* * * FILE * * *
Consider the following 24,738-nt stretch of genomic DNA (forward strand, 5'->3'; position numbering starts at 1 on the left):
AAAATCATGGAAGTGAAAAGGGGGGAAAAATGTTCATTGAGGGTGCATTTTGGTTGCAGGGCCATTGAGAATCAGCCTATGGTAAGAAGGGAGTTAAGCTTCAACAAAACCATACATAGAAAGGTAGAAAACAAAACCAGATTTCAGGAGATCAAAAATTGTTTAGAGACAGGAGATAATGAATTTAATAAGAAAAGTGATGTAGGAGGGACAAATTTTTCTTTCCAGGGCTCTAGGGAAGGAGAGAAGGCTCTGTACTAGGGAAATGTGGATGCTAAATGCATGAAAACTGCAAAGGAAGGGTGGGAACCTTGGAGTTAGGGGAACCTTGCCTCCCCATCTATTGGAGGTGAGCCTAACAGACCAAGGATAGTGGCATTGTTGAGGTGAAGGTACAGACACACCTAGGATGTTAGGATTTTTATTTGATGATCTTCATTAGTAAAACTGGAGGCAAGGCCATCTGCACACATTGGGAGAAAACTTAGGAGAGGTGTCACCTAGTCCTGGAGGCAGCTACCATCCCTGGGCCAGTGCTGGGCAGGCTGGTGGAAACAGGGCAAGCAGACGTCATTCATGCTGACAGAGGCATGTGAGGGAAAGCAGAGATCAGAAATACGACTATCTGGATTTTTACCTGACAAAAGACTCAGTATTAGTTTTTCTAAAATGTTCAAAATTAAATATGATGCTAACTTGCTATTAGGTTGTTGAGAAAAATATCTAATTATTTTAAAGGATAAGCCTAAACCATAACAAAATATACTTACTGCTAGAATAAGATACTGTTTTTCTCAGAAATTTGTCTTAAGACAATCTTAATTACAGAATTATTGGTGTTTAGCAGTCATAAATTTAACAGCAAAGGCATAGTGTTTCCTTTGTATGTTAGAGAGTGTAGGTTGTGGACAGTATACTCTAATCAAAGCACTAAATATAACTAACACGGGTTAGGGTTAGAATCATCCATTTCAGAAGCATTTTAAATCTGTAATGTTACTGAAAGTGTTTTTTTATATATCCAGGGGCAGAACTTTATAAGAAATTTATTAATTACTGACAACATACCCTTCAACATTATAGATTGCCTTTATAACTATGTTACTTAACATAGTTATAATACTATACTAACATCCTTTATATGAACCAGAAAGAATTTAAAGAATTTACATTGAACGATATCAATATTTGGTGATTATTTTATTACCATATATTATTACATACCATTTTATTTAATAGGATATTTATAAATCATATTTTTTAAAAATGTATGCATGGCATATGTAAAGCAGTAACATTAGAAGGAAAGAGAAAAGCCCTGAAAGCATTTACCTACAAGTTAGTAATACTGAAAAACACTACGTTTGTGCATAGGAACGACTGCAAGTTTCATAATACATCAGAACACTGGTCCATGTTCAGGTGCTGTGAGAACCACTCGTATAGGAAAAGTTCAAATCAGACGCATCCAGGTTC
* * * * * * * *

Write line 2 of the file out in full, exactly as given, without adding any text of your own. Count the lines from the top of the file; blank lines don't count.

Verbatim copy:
AAAATCATGGAAGTGAAAAGGGGGGAAAAATGTTCATTGAGGGTGCATTTTGGTTGCAGGGCCATTGAGAATCAGCCTATGGTAAGAAGGGAGTTAAGCTTCAACAAAACCATACATAGAAAGGTAGAAAACAAAACCAGATTTCAGGAGATCAAAAATTGTTTAGAGACAGGAGATAATGAATTTAATAAGAAAAGTGATGTAGGAGGGACAAATTTTTCTTTCCAGGGCTCTAGGGAAGGAGAGAAGGCTCTGTACTAGGGAAATGTGGATGCTAAATGCATGAAAACTGCAAAGGAAGGGTGGGAACCTTGGAGTTAGGGGAACCTTGCCTCCCCATCTATTGGAGGTGAGCCTAACAGACCAAGGATAGTGGCATTGTTGAGGTGAAGGTACAGACACACCTAGGATGTTAGGATTTTTATTTGATGATCTTCATTAGTAAAACTGGAGGCAAGGCCATCTGCACACATTGGGAGAAAACTTAGGAGAGGTGTCACCTAGTCCTGGAGGCAGCTACCATCCCTGGGCCAGTGCTGGGCAGGCTGGTGGAAACAGGGCAAGCAGACGTCATTCATGCTGACAGAGGCATGTGAGGGAAAGCAGAGATCAGAAATACGACTATCTGGATTTTTACCTGACAAAAGACTCAGTATTAGTTTTTCTAAAATGTTCAAAATTAAATATGATGCTAACTTGCTATTAGGTTGTTGAGAAAAATATCTAATTATTTTAAAGGATAAGCCTAAACCATAACAAAATATACTTACTGCTAGAATAAGATACTGTTTTTCTCAGAAATTTGTCTTAAGACAATCTTAATTACAGAATTATTGGTGTTTAGCAGTCATAAATTTAACAGCAAAGGCATAGTGTTTCCTTTGTATGTTAGAGAGTGTAGGTTGTGGACAGTATACTCTAATCAAAGCACTAAATATAACTAACACGGGTTAGGGTTAGAATCATCCATTTCAGAAGCATTTTAAATCTGTAATGTTACTGAAAGTGTTTTTTTATATATCCAGGGGCAGAACTTTATAAGAAATTTATTAATTACTGACAACATACCCTTCAACATTATAGATTGCCTTTATAACTATGTTACTTAACATAGTTATAATACTATACTAACATCCTTTATATGAACCAGAAAGAATTTAAAGAATTTACATTGAACGATATCAATATTTGGTGATTATTTTATTACCATATATTATTACATACCATTTTATTTAATAGGATATTTATAAATCATATTTTTTAAAAATGTATGCATGGCATATGTAAAGCAGTAACATTAGAAGGAAAGAGAAAAGCCCTGAAAGCATTTACCTACAAGTTAGTAATACTGAAAAACACTACGTTTGTGCATAGGAACGACTGCAAGTTTCATAATACATCAGAACACTGGTCCATGTTCAGGTGCTGTGAGAACCACTCGTATAGGAAAAGTTCAAATCAGACGCATCCAGGTTC